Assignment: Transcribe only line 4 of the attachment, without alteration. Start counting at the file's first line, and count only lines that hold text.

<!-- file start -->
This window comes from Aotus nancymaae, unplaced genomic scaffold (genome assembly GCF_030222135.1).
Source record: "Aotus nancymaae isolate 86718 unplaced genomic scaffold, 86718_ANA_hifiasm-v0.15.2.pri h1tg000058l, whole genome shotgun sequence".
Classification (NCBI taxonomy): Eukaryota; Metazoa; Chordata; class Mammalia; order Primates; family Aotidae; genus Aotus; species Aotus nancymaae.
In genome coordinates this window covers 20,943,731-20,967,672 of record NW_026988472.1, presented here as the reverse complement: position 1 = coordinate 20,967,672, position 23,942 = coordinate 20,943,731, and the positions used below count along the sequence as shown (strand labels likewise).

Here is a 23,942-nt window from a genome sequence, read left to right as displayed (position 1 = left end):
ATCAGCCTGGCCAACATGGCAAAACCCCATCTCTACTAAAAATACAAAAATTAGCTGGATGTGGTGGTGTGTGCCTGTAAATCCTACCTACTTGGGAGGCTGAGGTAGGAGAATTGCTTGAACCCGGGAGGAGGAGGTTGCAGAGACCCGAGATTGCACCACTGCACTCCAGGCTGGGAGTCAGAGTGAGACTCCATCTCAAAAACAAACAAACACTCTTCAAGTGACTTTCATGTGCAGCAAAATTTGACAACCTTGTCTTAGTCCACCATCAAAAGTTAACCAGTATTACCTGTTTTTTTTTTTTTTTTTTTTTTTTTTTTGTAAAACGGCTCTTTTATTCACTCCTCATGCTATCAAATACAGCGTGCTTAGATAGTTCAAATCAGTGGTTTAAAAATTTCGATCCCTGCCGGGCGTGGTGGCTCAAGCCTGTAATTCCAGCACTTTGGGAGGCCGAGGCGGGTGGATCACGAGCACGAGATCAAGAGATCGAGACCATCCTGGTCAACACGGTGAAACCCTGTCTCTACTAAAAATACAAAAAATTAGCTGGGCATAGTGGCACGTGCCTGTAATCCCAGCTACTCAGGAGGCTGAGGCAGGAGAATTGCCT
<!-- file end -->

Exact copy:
In genome coordinates this window covers 20,943,731-20,967,672 of record NW_026988472.1, presented here as the reverse complement: position 1 = coordinate 20,967,672, position 23,942 = coordinate 20,943,731, and the positions used below count along the sequence as shown (strand labels likewise).